15 years ago I predicted the demise of this Mining Act of 1872, and I still stand by that prediction. This will be rescinded within our lifetimes I think. There's too many large companies that don't want it to exist.

  13. #13

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    I have looked into this also here is some info on AK:

    MINING ON PUBLIC LANDS IN ALASKA

    More than 75% of the Federal land in Alaska is closed to mining because it is located in National Parks, Preserves, Monuments, Wildlife Refuges, or other areas withdrawn from mineral entry. Of the remaining lands open to mineral entry (staking mining claims) potentially valuable areas are often already claimed. So, the first step in staking a mining claim is thorough research into the land status to determine whether the land is available for mineral entry and whether it is already claimed.There are several steps to determine whether lands are open to mining:
    1. First you must determine the general area(s) in which you are interested. Information is available from the U.S. Geological Survey or other sources to help you find potentially valuable areas;

    2. The next step is to identify the legal description of the land. The Bureau of Land Management (BLM) land records in Alaska are based on the rectangular system of survey and kept on microfilm catalogued by Meridian, Township, Range, and Section. There are five meridians and approximately 18,600 townships in Alaska. The legal description (Meridian, Township, Range, and Section) may be obtained from the pertinent topographical map available for view in the BLM's Anchorage or Fairbanks Public Information Centers. Alternatively, the maps may be purchased from a U.S. Geological Survey (U.S.G.S.) Center;

    3. Once you have determined the specific location and land description, the BLM can then help you determine if the land is open for mining. Unfortunately, there are no definitive maps (other than the Master Title Plats (MTPs) for each individual township) that provide accurate depictions of land status suitable for use in staking mining claims. The MTPs are available for view in the BLM Public Information Center (note that mining claims are not shown on the MTPs but are listed in the BLM's computerized Land Information System);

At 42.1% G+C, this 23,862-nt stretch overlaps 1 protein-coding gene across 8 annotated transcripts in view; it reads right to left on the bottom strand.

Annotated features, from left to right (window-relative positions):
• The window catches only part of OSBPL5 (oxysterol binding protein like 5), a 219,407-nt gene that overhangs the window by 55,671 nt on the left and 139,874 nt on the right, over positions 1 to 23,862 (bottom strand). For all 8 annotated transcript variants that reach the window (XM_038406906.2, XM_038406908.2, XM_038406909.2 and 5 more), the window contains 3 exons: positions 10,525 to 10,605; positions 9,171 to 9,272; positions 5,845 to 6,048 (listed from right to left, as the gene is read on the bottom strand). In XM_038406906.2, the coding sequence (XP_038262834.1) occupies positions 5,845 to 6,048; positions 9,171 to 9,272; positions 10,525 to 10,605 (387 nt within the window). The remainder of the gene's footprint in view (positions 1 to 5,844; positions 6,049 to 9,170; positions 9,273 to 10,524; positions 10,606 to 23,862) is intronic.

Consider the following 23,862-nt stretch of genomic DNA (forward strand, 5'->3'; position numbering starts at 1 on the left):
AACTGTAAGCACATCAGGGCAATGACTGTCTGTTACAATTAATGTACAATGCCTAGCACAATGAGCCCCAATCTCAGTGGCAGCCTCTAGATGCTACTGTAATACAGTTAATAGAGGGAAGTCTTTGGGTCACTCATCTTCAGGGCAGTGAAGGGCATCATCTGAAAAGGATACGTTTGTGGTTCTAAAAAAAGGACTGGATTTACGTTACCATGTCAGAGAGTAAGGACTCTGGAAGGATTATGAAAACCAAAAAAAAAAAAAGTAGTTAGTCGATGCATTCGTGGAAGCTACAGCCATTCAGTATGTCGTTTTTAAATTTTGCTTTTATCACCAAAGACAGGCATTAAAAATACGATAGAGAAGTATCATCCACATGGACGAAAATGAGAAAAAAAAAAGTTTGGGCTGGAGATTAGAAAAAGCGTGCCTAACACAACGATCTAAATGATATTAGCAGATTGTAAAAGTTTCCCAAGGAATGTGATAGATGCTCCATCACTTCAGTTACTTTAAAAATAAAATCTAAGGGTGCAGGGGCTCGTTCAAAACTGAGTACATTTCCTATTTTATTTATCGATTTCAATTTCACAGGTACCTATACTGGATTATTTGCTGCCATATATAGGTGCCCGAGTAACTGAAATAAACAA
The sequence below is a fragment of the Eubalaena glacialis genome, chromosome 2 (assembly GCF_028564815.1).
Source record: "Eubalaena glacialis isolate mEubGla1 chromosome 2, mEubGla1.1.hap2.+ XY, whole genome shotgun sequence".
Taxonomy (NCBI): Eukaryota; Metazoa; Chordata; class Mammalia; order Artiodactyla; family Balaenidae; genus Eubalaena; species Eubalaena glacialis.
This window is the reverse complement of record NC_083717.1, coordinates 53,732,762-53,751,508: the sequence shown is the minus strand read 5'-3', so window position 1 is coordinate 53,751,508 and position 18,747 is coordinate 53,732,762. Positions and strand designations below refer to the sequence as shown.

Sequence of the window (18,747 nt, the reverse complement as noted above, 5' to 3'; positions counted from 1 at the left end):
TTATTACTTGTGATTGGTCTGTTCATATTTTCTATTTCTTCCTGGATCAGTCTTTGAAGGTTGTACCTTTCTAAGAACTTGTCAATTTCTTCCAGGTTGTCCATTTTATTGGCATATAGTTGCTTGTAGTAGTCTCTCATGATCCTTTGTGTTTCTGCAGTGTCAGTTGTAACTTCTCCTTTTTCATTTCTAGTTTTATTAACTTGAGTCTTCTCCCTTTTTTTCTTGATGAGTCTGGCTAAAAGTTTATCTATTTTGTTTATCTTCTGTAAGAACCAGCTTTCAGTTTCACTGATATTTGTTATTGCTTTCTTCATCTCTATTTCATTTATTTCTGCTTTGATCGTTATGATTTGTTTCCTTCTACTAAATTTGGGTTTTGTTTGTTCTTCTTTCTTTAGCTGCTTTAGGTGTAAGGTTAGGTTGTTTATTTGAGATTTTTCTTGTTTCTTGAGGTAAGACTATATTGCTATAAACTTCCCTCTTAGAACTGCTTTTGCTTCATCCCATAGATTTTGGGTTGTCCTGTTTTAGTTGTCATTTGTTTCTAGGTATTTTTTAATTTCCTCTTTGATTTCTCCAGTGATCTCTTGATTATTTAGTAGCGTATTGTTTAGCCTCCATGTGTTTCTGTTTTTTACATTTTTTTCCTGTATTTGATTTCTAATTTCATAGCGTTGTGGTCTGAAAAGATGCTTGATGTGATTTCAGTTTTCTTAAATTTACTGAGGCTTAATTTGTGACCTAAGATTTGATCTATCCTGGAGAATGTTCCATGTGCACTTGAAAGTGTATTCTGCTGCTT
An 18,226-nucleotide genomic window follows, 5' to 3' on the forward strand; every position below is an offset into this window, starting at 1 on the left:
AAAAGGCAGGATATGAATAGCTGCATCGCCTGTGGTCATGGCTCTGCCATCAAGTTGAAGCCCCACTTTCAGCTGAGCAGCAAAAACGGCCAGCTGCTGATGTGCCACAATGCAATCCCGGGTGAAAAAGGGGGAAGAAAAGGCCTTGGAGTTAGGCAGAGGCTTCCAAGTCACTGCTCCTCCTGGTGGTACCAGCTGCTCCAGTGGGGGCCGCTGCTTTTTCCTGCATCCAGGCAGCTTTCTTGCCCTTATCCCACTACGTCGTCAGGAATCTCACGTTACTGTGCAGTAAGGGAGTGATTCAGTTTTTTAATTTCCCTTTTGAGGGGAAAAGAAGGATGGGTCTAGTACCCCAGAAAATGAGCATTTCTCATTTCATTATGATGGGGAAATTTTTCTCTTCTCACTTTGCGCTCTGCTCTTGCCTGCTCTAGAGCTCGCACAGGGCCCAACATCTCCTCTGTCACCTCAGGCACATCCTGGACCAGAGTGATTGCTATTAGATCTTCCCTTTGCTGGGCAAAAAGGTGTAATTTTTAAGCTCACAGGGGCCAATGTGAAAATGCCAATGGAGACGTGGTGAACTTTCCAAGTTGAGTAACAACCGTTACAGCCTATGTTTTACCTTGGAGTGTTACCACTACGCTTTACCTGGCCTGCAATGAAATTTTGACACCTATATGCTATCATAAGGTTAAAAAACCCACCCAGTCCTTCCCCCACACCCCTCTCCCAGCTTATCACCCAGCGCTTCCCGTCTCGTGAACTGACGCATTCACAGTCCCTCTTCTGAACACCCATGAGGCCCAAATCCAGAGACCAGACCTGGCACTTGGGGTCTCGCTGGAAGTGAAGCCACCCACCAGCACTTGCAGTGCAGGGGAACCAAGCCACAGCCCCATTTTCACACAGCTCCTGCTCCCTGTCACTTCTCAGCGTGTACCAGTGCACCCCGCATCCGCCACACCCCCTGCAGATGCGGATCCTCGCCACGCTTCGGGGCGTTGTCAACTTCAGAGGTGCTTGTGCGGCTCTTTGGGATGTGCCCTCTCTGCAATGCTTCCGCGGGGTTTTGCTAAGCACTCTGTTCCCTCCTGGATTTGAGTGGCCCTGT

4. Finally, after determining the location and land status and before prospecting on the ground, we highly recommend that you do a search of the BLM Land Information System for any mining claims already staked in the immediate area and then review the location notices in pertinent casefiles to verify the location and avoid "claim jumping."
    BLM Fact Sheet - Maintenance and Location Fee Requirements

    WHAT MUST I DO TO MAINTAIN A CLAIM? Once a claim/site is serialized, an annual filing must be made on or before September 1, of each year to maintain the claim/site. If you have more than 10 claims, you must pay the $140 maintenance fee. If you have 10 or fewer claims/sites, you may choose to file either the maintenance fee payment or file the Maintenance Fee Waiver certification (a.k.a. small miners waiver). If you choose to file a small miners waiver, then you must also perform $100 worth of labor or improvements on all placers or lode claims during the assessment year (September 1, noon through September 1, noon). An Assessment Work Notice (Proof of Labor) form must be filed on or before December 30, along with the $10 filing fee per claim. For mill/tunnel sites, a Notice of Intent to Hold must be filed on or before December 30, along with the $10 filing fee per site. (43 CFR 3833.1-5 and 43 CFR 3833.1-6)
    WHAT IS A SMALL MINERS WAIVER? A small miners waiver is short for maintenance fee payment waiver certification. A small miners waiver may be filed by those claimants holding 10 or fewer claims/sites, instead of paying the $140 maintenance fee by September 1, of each year. If you choose to file a small miners wavier you must also perform assessment work and file an assessment work notice by December 30, of each year. (43 CFR 3833.1-6)

  14. #14

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    Laws seem the same as the lower 48.